Exploring the criminal career trajectories of young people who are violent at home

Exploring the criminal career trajectories of young people who are violent at home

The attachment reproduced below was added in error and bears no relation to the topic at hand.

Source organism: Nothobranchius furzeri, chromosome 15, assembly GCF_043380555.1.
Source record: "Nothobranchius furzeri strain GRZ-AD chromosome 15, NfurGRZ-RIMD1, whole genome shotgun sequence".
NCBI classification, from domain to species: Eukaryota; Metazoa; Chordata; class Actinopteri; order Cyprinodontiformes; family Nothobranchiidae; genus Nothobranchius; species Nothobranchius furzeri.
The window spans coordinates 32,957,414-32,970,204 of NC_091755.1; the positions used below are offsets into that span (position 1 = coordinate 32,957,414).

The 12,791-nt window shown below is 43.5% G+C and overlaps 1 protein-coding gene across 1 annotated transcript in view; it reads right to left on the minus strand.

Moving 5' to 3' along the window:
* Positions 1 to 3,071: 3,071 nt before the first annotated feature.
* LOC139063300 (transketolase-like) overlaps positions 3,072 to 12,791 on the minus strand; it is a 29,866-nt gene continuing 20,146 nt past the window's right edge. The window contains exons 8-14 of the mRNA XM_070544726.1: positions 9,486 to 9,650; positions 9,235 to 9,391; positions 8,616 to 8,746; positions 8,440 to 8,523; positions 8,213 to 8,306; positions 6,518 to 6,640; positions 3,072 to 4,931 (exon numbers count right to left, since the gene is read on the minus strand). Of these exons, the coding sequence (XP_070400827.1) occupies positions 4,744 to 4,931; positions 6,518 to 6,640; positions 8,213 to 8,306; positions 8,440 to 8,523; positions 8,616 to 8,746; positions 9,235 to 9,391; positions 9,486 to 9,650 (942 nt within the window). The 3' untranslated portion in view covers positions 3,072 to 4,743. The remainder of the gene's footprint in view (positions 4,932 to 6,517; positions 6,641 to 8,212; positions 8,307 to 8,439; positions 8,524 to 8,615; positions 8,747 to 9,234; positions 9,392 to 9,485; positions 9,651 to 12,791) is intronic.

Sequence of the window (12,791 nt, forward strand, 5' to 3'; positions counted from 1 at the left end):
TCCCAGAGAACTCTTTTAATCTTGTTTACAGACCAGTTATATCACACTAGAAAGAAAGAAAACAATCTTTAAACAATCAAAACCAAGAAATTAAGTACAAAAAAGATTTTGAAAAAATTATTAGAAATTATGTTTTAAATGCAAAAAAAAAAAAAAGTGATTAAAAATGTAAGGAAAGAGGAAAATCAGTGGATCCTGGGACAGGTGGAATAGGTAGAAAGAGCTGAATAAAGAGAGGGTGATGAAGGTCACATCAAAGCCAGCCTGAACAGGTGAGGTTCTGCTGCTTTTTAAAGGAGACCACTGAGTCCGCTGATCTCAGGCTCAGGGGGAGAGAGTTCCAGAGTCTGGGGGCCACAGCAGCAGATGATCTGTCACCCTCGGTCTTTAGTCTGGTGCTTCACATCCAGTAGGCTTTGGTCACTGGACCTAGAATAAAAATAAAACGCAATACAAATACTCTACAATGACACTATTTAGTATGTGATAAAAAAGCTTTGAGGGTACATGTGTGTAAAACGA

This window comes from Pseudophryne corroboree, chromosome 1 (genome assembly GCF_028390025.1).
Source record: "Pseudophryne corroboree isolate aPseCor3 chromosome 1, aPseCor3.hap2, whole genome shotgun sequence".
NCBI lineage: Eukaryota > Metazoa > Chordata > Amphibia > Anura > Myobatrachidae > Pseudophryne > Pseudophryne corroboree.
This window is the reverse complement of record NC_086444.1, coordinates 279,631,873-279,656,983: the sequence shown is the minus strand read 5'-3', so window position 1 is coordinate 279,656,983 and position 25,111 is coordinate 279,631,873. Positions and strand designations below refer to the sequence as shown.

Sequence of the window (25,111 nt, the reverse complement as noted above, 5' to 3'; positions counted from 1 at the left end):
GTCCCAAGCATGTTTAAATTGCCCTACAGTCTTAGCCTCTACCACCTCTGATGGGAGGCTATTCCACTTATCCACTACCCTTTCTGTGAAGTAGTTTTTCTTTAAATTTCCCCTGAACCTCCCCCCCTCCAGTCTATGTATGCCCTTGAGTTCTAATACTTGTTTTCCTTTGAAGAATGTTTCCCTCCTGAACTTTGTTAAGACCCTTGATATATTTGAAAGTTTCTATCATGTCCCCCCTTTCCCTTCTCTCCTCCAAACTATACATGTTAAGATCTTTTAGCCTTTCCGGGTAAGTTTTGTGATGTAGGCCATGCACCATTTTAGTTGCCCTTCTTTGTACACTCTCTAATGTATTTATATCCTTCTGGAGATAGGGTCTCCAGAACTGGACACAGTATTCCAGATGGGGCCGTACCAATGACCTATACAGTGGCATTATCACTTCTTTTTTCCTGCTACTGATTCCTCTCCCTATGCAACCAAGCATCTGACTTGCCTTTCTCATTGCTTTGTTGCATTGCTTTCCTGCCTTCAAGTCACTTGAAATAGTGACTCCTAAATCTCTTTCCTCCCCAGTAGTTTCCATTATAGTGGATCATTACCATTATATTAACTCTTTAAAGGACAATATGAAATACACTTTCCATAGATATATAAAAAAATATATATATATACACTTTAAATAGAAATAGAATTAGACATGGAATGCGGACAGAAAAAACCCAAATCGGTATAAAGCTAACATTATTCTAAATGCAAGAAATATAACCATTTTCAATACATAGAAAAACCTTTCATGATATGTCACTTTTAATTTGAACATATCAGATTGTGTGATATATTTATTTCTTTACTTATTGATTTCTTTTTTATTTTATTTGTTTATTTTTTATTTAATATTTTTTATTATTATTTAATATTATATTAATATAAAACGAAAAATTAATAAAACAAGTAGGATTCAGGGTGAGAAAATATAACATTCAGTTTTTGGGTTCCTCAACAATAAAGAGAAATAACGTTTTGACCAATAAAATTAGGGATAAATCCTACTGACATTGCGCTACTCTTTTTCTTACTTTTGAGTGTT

The aim of this project is to get a better understanding of those who are involved in child-to-parent violence (CPV) and how the criminal histories surrounding these young people may help us group and examine the trajectories of those involved in CPV. The data set, provided to us by the West Yorkshire Police, contains over 3,769 cases of child-to-parent violence, relating to 2,165 young people. This is accompanied by data detailing over 10,000 incidents that span serval years regarding the history of these young people. The project aims to use this data to attempt to understand the offending and victim histories of those who are involved in child to parent violence by using semi-parametric trajectory models to identify distinctive characteristics of trajectory groups and estimate the proportion of the population following each such trajectory group. A second element to the project is to use natural language processing techniques to analyse and then group the vast amount of police free-text descriptive accounts of the reported incidents, data that is usually neglected when preforming large scale analyses of police data. Unlocking this free-text data will hopefully help build and more accurate and nuanced picture as to the causes and correlates of CPV as well as providing insight and an interrogation into the ways in which police may perceive CPV. The project will hopefully not only allow for further academic insight into an area where research has been relatively sparse, but also play a role in helping construct more informed policy, improving the ability of police and social services to understand and intervene in child-to-parent violence.